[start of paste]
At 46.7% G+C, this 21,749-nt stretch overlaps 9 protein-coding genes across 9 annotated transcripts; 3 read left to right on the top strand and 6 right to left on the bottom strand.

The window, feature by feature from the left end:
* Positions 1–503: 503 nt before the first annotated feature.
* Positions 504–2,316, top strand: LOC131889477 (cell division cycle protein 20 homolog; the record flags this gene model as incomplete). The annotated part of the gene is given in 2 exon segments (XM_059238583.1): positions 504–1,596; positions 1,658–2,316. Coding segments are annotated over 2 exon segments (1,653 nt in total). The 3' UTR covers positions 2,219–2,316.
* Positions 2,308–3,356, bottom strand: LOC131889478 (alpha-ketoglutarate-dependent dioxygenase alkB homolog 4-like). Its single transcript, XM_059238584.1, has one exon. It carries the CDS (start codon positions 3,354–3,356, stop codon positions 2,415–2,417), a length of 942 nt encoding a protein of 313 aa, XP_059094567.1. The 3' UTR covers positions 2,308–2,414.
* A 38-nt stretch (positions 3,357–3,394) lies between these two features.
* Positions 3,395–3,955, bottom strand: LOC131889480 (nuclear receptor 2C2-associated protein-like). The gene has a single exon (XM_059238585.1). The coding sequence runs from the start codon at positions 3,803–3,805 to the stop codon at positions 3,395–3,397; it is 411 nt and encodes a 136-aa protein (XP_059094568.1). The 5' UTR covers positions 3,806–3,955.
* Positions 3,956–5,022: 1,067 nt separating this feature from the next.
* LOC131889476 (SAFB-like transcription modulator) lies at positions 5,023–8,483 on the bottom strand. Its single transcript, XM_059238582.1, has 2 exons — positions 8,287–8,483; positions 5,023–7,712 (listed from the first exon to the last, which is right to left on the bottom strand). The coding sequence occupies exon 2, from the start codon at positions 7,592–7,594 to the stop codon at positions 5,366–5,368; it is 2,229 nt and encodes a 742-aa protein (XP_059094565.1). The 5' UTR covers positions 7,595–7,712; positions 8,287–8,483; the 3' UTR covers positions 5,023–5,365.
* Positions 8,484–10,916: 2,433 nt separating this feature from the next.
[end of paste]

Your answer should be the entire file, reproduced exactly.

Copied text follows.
At 46.7% G+C, this 21,749-nt stretch overlaps 9 protein-coding genes across 9 annotated transcripts; 3 read left to right on the top strand and 6 right to left on the bottom strand.

The window, feature by feature from the left end:
* Positions 1–503: 503 nt before the first annotated feature.
* Positions 504–2,316, top strand: LOC131889477 (cell division cycle protein 20 homolog; the record flags this gene model as incomplete). The annotated part of the gene is given in 2 exon segments (XM_059238583.1): positions 504–1,596; positions 1,658–2,316. Coding segments are annotated over 2 exon segments (1,653 nt in total). The 3' UTR covers positions 2,219–2,316.
* Positions 2,308–3,356, bottom strand: LOC131889478 (alpha-ketoglutarate-dependent dioxygenase alkB homolog 4-like). Its single transcript, XM_059238584.1, has one exon. It carries the CDS (start codon positions 3,354–3,356, stop codon positions 2,415–2,417), a length of 942 nt encoding a protein of 313 aa, XP_059094567.1. The 3' UTR covers positions 2,308–2,414.
* A 38-nt stretch (positions 3,357–3,394) lies between these two features.
* Positions 3,395–3,955, bottom strand: LOC131889480 (nuclear receptor 2C2-associated protein-like). The gene has a single exon (XM_059238585.1). The coding sequence runs from the start codon at positions 3,803–3,805 to the stop codon at positions 3,395–3,397; it is 411 nt and encodes a 136-aa protein (XP_059094568.1). The 5' UTR covers positions 3,806–3,955.
* Positions 3,956–5,022: 1,067 nt separating this feature from the next.
* LOC131889476 (SAFB-like transcription modulator) lies at positions 5,023–8,483 on the bottom strand. Its single transcript, XM_059238582.1, has 2 exons — positions 8,287–8,483; positions 5,023–7,712 (listed from the first exon to the last, which is right to left on the bottom strand). The coding sequence occupies exon 2, from the start codon at positions 7,592–7,594 to the stop codon at positions 5,366–5,368; it is 2,229 nt and encodes a 742-aa protein (XP_059094565.1). The 5' UTR covers positions 7,595–7,712; positions 8,287–8,483; the 3' UTR covers positions 5,023–5,365.
* Positions 8,484–10,916: 2,433 nt separating this feature from the next.